The washing machine 10 of FIG. 2 may further include a liquid supply and recirculation system. Liquid, such as water, may be supplied to the washing machine 10 from a water supply 40, such as a household water supply. A supply conduit 42 may fluidly couple the water supply 40 to a detergent dispenser 44. An inlet valve 46 may control flow of the liquid from the water supply 40 and through the supply conduit 42 to the detergent dispenser 44. A liquid conduit 48 may fluidly couple the detergent dispenser 44 with the tub 14. The liquid conduit 48 may couple with the tub 14 at any suitable location on the tub 14 and is shown as being coupled to a front wall of the tub 14 in FIG. 2 for exemplary purposes. The liquid that flows from the detergent dispenser 44 through the liquid conduit 48 to the tub 14 typically enters a space between the tub 14 and the drum 18 and may flow by gravity to a sump 50 formed in part by a lower portion of the tub 14. The sump 50 may also be formed by a sump conduit 52 that may fluidly couple the lower portion of the tub 14 to a pump 54. The pump 54 may direct fluid to a drain conduit 56, which may drain the liquid from the washing machine 10, or to a recirculation conduit 58, which may terminate at a recirculation inlet 60. The recirculation inlet 60 may direct the liquid from the recirculation conduit 58 into the drum 18. The recirculation inlet 60 may introduce the liquid into the drum 18 in any suitable manner, such as by spraying, dripping, or providing a steady flow of the liquid.

The liquid supply and recirculation system may further include one or more devices for heating the liquid; exemplary devices include sump heaters and steam generators. Additionally, the liquid supply and recirculation system may differ from the configuration shown in FIG. 2, such as by inclusion of other valves, conduits, wash aid dispensers, sensors, such as water level sensors and temperature sensors, and the like, to control the flow of liquid through the washing machine 10 and for the introduction of more than one type of detergent/wash aid. Further, the liquid supply and recirculation system need not include the recirculation portion of the system or may include other types of recirculation systems.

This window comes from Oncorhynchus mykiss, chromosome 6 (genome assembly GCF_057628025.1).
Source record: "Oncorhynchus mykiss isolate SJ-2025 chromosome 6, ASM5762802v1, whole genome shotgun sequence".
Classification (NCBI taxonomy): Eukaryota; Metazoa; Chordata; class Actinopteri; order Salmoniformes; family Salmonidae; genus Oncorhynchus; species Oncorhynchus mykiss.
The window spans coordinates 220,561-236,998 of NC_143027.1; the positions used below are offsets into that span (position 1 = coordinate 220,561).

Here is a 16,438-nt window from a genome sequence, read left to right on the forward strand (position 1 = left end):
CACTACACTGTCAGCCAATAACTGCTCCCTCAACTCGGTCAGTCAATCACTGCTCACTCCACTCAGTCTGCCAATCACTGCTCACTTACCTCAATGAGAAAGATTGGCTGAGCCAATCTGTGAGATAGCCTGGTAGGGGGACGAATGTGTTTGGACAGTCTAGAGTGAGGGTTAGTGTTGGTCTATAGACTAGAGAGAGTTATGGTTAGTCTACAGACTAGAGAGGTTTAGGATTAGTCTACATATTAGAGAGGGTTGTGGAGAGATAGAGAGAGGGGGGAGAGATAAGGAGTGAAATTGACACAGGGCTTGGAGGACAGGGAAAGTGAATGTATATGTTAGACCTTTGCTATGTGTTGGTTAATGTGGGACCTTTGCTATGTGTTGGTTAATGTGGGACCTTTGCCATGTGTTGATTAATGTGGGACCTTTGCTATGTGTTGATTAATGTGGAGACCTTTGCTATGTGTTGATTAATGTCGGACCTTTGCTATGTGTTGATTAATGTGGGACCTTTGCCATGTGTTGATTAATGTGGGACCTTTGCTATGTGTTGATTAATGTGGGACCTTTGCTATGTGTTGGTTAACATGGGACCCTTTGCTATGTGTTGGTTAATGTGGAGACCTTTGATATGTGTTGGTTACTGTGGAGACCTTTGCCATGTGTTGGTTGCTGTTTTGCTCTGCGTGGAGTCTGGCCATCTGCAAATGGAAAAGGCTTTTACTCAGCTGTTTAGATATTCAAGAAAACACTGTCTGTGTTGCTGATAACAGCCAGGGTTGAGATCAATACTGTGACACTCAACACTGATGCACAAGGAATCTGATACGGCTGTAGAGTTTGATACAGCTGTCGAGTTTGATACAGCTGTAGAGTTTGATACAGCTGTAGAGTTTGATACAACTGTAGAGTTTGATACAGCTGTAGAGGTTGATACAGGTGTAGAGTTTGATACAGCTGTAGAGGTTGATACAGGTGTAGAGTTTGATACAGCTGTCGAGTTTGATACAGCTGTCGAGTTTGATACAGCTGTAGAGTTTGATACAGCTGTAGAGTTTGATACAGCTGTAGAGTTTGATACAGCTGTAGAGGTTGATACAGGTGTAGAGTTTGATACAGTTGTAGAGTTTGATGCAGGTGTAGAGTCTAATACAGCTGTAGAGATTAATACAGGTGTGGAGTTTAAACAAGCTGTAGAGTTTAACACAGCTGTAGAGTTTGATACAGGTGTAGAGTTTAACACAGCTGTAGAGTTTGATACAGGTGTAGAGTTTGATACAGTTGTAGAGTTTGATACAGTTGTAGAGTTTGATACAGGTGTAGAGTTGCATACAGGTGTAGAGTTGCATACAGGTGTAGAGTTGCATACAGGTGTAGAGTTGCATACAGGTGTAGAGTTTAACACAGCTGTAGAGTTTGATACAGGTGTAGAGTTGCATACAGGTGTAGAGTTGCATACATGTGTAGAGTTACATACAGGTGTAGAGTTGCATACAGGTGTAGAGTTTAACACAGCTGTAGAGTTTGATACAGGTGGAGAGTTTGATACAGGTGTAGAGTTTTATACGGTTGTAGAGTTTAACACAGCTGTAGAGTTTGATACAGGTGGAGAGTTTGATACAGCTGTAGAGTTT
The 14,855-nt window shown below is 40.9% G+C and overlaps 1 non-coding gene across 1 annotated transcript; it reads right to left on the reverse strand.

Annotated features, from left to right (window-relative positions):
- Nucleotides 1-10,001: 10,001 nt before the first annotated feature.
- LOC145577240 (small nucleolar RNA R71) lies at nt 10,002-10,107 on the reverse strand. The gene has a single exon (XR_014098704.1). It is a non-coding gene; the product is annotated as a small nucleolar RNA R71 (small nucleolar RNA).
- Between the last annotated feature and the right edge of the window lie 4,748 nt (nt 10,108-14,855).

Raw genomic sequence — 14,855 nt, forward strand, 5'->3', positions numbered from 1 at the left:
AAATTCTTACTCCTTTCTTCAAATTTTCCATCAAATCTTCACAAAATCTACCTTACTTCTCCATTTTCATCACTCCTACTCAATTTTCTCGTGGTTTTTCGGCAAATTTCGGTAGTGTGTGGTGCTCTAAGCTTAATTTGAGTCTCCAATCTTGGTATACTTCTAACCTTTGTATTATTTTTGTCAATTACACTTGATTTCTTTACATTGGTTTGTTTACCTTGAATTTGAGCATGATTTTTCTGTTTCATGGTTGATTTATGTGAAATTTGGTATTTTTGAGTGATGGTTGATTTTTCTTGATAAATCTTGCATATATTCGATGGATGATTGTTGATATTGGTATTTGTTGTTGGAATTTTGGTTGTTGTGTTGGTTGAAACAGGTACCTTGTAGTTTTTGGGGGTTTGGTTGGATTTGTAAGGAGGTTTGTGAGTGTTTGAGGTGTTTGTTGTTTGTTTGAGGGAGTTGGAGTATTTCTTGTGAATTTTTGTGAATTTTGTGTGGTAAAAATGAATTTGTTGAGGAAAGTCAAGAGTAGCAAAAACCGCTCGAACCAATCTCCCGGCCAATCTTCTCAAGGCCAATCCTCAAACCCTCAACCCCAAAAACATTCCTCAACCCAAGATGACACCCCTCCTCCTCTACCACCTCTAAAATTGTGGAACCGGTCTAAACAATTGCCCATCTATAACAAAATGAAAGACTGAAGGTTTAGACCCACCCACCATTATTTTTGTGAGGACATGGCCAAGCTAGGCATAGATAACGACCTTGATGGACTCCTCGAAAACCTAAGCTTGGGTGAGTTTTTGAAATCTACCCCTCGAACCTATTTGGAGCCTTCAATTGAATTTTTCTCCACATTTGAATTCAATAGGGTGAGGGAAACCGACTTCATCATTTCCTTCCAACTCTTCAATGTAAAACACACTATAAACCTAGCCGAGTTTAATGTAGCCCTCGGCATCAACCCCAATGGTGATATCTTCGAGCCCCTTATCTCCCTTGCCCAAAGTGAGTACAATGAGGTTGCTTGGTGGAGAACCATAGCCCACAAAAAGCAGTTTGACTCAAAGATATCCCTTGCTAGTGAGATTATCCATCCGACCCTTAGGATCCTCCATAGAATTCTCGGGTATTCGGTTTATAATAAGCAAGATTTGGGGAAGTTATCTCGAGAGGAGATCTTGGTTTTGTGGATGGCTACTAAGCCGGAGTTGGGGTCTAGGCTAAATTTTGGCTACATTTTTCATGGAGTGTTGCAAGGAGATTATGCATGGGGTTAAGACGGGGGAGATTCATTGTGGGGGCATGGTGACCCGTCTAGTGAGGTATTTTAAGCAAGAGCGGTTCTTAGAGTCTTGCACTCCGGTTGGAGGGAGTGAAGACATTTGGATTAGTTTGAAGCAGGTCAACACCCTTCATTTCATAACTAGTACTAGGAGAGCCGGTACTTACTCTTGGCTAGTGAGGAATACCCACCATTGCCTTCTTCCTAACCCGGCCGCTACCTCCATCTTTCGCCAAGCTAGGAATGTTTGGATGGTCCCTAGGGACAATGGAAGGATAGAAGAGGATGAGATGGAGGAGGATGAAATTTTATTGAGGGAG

Referring now to FIG. 3, which is a schematic view of an exemplary control system 68 of the washing machine 10, the washing machine 10 may further include a controller 70 coupled to various working components of the washing machine 10, such as the pump 54, the motor 26, the inlet valve 46, and the detergent dispenser 44, to control the operation of the washing machine 10. The controller 70 may receive data from one or more of the working components and may provide commands, which can be based on the received data, to one or more of the working components to execute a desired operation of the washing machine 10. The commands may be data and/or an electrical signal without data. The control panel 36 may be coupled to the controller 70 and may provide for input/output to/from the controller 70. In other words, the control panel 36 may perform a user interface function through which a user may enter input related to the operation of the washing machine 10, such as selection and/or modification of an operation cycle of the washing machine 10, and receive output related to the operation of the washing machine 10.

Many known types of controllers may be used for the controller 70. The specific type of controller is not germane to the invention. It is contemplated that the controller is a microprocessor-based controller that implements control software and sends/receives one or more electrical signals to/from each of the various working components to effect the control software. As an example, proportional control (P), proportional integral control (PI), and proportional derivative control (PD), or a combination thereof, a proportional integral derivative control (PID control), may be used to control the various components.

A washing machine may perform one or more manual or automatic operation cycles, and a common operation cycle includes a wash process, a rinse process, and a spin extraction process. Other processes for operation cycles include, but are not limited to, intermediate extraction processes, such as between the wash and rinse processes, and a pre-wash process preceding the wash process, and some operation cycles include only a select one or more of these exemplary processes. Regardless of the processes employed in the operation cycle, the methods described below may relate to determining a size of the laundry load.

Before specific embodiments of the methods are presented, a description of theory behind the methods may be constructive. Referring to FIG. 4, which is a schematic view of the drum 18 and a laundry load 80 in the drum 18, the methods involve a rotational speed of the laundry load 80 (indicated by ωL) resulting from rotation of the drum 18. The drum 18 may rotate at a rolling speed (indicated by ωD) such that, as described above, the laundry load 80 rotates with the characteristic of a collective, single body. While the laundry load 80 is illustrated in FIG. 4 as a circle, the laundry load 80 in reality need not assume such a shape; the actual shape of the laundry load 80 may depend on the size of the laundry load 80 and the types of fabric items in the laundry load 80. Regardless of the shape, the laundry load 80 rolls or rotates with the characteristic of a single body or at least as a body rotating sufficiently together to be able to characterize the rotating laundry load 80 as having a rotational speed while the drum 18 rotates.